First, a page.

Analysis: Acacia's Win Over Yahoo!

NEWPORT BEACH, Calif. – Last week's win for Acacia Research Corp. over Yahoo! in a lawsuit yielded a settlement of $6.6 million and had many in Web businesses - both mainstream and adult - buzzing over the implications.

As reported by Business Week, Newport, Calif.-based Acacia, which buys and licenses patents, accused Yahoo! Inc. of infringement over one of its online ad patents.

A federal jury in Texas ruled that Yahoo!'s messenger program with IMVironments did infringe on the Acacia patent for background ad insertions in emails and Web posts.

In a statement, Yahoo! said: "Although we are disappointed with the verdict, we firmly believe in the merits of our case, and we are considering our options going forward, including whether to appeal."

Detroit-based adult industry attorney Corey D. Silverstein, however, told he believes the case is far from over and may not impact adult business and patents at all.

"While I’m sure that Acacia Research Corp. is celebrating, I suspect that the celebration will be short lived.  Unlike most Internet companies, Yahoo has both the motivation and the resources to appeal the District Court decision.  Damage awards of this magnitude are frequently challenged and Yahoo will exhaust their resources even if it requires taking the matter to the Supreme Court," Silverstein said.

"Interestingly enough, $6.6 million dollars to Yahoo! really isn’t much as evidenced by the recent severance package paid to outgoing CFO Blake Jorgensen, totaling $1.8 million dollars cash and plenty of liquidity," he added. "While money isn’t the motivator in a case like this, sending a message to anyone else ever thinking of suing Yahoo! for a similar patent infringement, certainly is.

Silverstein notes that a federal jury trial of this magnitude was surely complex, filled with confusing evidence, witnesses, counter-witnesses, expert witnesses, counter-expert witnesses and more, so the appeals process is likely to be even more complex, and time consuming. 

"Yahoo bears the burden of establishing that the trial court somehow erred.  Chances are if Yahoo were able to win any appeal, the matter would be sent back to the trial court for a re-trial or further proceedings" Silverstein told

"Proving that the trial Court erred is difficult and ultimately could take years for a decision. I wouldn’t be surprised if Acacia and Yahoo! end up resolving their issues in a very confidential settlement during the appeals process for an amount far less than $6.6 million dollars," Silverstein said. " I suspect that Acacia would be more concerned with getting as much money as possible now as opposed to some unknown amount in what could be years from now. Additionally, a confidential settlement would assist in Yahoo’s privacy concerns."

Silverstein is skeptical regarding Acacia's business tactics and was forthright with his opinion.

"Acacia has a very long history of acquiring patents and forcing businesses and individuals alike all over the world to pay large royalty fees and sign complex agreements to utilize 'patented technologies,'" Silverstein observed.  "The online industry particularly has been targeted by Acacia and Acacia has become very rich by simply collecting royalty checks."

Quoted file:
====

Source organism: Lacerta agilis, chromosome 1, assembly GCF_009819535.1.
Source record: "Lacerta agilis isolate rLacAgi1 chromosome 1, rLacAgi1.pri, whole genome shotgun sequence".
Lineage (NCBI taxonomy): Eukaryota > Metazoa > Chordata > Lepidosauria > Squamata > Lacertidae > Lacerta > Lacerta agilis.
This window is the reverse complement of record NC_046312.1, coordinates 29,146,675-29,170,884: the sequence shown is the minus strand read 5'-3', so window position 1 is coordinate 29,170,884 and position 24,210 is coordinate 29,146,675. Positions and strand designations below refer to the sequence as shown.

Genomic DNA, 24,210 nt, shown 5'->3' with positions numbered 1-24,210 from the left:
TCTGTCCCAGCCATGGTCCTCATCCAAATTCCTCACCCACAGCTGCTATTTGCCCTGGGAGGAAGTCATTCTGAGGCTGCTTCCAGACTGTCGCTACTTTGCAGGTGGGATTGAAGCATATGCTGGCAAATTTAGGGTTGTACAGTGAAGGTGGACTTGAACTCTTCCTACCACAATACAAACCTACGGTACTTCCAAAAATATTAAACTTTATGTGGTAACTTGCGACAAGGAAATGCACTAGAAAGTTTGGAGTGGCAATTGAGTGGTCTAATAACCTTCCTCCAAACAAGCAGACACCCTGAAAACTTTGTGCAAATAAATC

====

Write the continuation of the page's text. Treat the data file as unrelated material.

Silverstein explained patent cases are especially complex because the plaintiff/patent holder must prove that the accused infringer practices all of the requirements of at least one of the claims of the patent, and in many jurisdictions, the scope of the patent may not be limited to what is literally stated in the claims. This could be due to the "doctrine of equivalents."

"For many years many throughout the online world have taken issue with Acacia’s patents, specifically alleging that Acacia had been patenting technologies that were already available and/or exploiting existing technology by making a small modification and then filing the patent," Silverstein said. "While I have not reviewed the specific pleadings, opinions, or transcripts of the Yahoo case, I suspect that news of this verdict will bring attention to Acacia’s alleged methods and tactics again."

Silverstein points out that throughout history, documented as early as 1938, patents have frequently been criticized as being extraordinarily complex, easy to exploit, and a detriment to innovation and competition.

"Equally noteworthy is the extreme complexities of current patent law and the amount of federal resources necessary to attend to patent files," he said. "Many articles have been written and public figures have spoken out against patents in order to prevent the compression of the general economy and innovation alike.  I suspect that many in the online industry will join in these criticisms as evidenced by this Yahoo verdict."

"As for the average online entrepreneur, I suspect that he or she will pay much more attention to any correspondence from Acacia and additionally may think twice before pushing his or her technology. In my belief, to the detriment of fair completion and the expansion of the online industry," Silverstein said.